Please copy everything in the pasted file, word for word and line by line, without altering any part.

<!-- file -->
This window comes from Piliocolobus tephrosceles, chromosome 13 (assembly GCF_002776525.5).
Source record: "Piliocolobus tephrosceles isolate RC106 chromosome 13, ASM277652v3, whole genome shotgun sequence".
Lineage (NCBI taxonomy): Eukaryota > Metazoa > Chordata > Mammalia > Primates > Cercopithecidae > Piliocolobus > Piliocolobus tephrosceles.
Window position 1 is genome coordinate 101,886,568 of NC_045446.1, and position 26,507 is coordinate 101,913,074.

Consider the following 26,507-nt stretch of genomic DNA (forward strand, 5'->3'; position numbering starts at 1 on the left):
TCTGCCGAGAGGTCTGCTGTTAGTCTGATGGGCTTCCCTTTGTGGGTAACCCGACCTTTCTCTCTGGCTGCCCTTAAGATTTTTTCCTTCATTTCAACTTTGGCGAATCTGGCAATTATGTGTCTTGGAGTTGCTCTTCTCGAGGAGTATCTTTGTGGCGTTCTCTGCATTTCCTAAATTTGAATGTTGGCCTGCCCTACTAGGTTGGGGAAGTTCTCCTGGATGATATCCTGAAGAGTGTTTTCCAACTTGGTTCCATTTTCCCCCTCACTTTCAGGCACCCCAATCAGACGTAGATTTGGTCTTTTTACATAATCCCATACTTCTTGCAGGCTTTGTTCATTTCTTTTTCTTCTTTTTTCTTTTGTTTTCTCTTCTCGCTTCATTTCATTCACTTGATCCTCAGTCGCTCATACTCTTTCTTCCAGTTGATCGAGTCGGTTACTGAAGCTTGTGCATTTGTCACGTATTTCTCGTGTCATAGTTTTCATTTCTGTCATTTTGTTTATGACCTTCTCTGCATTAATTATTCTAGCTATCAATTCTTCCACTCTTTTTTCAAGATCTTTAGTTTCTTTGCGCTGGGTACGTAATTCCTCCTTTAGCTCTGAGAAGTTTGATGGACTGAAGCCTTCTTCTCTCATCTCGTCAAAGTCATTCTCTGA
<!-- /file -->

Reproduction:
This window comes from Piliocolobus tephrosceles, chromosome 13 (assembly GCF_002776525.5).
Source record: "Piliocolobus tephrosceles isolate RC106 chromosome 13, ASM277652v3, whole genome shotgun sequence".
Lineage (NCBI taxonomy): Eukaryota > Metazoa > Chordata > Mammalia > Primates > Cercopithecidae > Piliocolobus > Piliocolobus tephrosceles.
Window position 1 is genome coordinate 101,886,568 of NC_045446.1, and position 26,507 is coordinate 101,913,074.

Consider the following 26,507-nt stretch of genomic DNA (forward strand, 5'->3'; position numbering starts at 1 on the left):
TCTGCCGAGAGGTCTGCTGTTAGTCTGATGGGCTTCCCTTTGTGGGTAACCCGACCTTTCTCTCTGGCTGCCCTTAAGATTTTTTCCTTCATTTCAACTTTGGCGAATCTGGCAATTATGTGTCTTGGAGTTGCTCTTCTCGAGGAGTATCTTTGTGGCGTTCTCTGCATTTCCTAAATTTGAATGTTGGCCTGCCCTACTAGGTTGGGGAAGTTCTCCTGGATGATATCCTGAAGAGTGTTTTCCAACTTGGTTCCATTTTCCCCCTCACTTTCAGGCACCCCAATCAGACGTAGATTTGGTCTTTTTACATAATCCCATACTTCTTGCAGGCTTTGTTCATTTCTTTTTCTTCTTTTTTCTTTTGTTTTCTCTTCTCGCTTCATTTCATTCACTTGATCCTCAGTCGCTCATACTCTTTCTTCCAGTTGATCGAGTCGGTTACTGAAGCTTGTGCATTTGTCACGTATTTCTCGTGTCATAGTTTTCATTTCTGTCATTTTGTTTATGACCTTCTCTGCATTAATTATTCTAGCTATCAATTCTTCCACTCTTTTTTCAAGATCTTTAGTTTCTTTGCGCTGGGTACGTAATTCCTCCTTTAGCTCTGAGAAGTTTGATGGACTGAAGCCTTCTTCTCTCATCTCGTCAAAGTCATTCTCTGA